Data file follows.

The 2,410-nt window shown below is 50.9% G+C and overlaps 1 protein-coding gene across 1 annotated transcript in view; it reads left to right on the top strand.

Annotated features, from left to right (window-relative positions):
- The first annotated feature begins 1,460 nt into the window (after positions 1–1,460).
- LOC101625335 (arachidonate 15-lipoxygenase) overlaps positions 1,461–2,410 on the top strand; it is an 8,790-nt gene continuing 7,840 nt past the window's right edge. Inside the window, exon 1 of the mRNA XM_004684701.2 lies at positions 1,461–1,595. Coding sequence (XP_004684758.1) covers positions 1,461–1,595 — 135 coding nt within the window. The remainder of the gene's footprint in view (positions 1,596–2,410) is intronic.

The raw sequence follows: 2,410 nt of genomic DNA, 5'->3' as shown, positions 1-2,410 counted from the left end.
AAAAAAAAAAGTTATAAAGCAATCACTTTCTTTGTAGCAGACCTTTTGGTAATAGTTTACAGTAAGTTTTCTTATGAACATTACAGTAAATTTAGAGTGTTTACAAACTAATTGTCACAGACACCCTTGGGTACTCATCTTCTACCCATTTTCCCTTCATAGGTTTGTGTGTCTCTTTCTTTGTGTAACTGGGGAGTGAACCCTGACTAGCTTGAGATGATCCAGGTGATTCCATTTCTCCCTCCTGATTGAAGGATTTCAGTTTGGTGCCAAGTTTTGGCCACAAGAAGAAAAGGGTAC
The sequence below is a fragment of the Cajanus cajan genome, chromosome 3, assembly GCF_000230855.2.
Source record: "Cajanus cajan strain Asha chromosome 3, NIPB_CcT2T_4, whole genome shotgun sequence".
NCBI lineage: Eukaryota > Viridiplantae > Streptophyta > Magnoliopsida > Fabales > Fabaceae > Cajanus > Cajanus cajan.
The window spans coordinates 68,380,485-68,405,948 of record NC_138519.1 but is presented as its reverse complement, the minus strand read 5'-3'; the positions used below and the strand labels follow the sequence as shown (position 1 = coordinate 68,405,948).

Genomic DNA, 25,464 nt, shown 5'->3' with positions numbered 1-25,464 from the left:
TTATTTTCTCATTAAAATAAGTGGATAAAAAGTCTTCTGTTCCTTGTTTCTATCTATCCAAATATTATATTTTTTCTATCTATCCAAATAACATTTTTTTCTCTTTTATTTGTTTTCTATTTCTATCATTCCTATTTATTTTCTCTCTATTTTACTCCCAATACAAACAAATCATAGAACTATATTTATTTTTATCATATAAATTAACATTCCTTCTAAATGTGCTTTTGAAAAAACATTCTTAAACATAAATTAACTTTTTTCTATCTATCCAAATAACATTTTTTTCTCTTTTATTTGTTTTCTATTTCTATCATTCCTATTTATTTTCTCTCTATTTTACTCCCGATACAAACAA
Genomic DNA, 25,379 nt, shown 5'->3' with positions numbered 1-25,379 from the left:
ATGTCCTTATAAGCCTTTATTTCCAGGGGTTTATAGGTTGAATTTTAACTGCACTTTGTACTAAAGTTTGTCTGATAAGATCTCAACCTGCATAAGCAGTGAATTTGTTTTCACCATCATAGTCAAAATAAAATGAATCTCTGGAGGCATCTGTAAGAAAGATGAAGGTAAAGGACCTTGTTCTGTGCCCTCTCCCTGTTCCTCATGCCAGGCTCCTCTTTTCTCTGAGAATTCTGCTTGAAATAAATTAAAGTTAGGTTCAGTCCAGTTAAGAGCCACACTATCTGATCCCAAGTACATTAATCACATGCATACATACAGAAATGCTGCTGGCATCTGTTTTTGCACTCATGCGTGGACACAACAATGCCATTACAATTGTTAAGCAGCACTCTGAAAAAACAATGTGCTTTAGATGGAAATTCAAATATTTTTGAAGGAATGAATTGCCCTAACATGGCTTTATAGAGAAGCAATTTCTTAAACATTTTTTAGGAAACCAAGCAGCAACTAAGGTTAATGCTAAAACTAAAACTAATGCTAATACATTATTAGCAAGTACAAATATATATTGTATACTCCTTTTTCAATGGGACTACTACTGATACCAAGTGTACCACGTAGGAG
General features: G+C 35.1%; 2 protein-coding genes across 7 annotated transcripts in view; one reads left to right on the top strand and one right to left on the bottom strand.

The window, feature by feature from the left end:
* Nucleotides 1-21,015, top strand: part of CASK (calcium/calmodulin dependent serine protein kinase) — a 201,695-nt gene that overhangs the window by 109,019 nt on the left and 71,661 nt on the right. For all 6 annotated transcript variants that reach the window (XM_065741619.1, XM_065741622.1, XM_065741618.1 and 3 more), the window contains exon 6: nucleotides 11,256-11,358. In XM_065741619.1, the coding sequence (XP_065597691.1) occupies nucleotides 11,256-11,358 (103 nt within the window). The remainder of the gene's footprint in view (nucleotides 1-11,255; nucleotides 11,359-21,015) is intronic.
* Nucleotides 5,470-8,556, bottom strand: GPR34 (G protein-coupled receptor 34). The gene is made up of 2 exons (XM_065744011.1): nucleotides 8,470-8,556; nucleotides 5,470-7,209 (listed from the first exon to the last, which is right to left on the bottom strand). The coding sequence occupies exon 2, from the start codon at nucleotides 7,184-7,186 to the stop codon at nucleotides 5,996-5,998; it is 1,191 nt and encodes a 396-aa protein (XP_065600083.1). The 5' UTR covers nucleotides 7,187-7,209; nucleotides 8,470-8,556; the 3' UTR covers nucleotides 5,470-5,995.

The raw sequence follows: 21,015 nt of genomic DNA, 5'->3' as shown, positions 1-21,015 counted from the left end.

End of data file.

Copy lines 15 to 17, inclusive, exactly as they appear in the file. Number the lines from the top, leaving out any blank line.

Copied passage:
General features: G+C 35.1%; 2 protein-coding genes across 7 annotated transcripts in view; one reads left to right on the top strand and one right to left on the bottom strand.

The window, feature by feature from the left end:
* Nucleotides 1-21,015, top strand: part of CASK (calcium/calmodulin dependent serine protein kinase) — a 201,695-nt gene that overhangs the window by 109,019 nt on the left and 71,661 nt on the right. For all 6 annotated transcript variants that reach the window (XM_065741619.1, XM_065741622.1, XM_065741618.1 and 3 more), the window contains exon 6: nucleotides 11,256-11,358. In XM_065741619.1, the coding sequence (XP_065597691.1) occupies nucleotides 11,256-11,358 (103 nt within the window). The remainder of the gene's footprint in view (nucleotides 1-11,255; nucleotides 11,359-21,015) is intronic.